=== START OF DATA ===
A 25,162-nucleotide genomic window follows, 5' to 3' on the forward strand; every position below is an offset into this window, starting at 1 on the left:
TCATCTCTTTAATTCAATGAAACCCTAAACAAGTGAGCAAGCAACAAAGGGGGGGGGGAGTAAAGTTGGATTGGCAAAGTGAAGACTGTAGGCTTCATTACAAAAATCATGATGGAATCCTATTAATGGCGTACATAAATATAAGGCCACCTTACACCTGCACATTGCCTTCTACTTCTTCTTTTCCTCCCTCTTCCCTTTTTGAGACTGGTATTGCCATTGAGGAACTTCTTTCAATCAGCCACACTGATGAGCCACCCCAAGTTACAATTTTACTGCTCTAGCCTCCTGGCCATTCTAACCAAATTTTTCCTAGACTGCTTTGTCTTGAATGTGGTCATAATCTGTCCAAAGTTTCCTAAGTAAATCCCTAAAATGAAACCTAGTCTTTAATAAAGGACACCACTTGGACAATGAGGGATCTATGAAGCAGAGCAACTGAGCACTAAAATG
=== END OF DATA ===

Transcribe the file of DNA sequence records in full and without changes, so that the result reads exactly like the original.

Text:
A 25,162-nucleotide genomic window follows, 5' to 3' on the forward strand; every position below is an offset into this window, starting at 1 on the left:
TCATCTCTTTAATTCAATGAAACCCTAAACAAGTGAGCAAGCAACAAAGGGGGGGGGGAGTAAAGTTGGATTGGCAAAGTGAAGACTGTAGGCTTCATTACAAAAATCATGATGGAATCCTATTAATGGCGTACATAAATATAAGGCCACCTTACACCTGCACATTGCCTTCTACTTCTTCTTTTCCTCCCTCTTCCCTTTTTGAGACTGGTATTGCCATTGAGGAACTTCTTTCAATCAGCCACACTGATGAGCCACCCCAAGTTACAATTTTACTGCTCTAGCCTCCTGGCCATTCTAACCAAATTTTTCCTAGACTGCTTTGTCTTGAATGTGGTCATAATCTGTCCAAAGTTTCCTAAGTAAATCCCTAAAATGAAACCTAGTCTTTAATAAAGGACACCACTTGGACAATGAGGGATCTATGAAGCAGAGCAACTGAGCACTAAAATG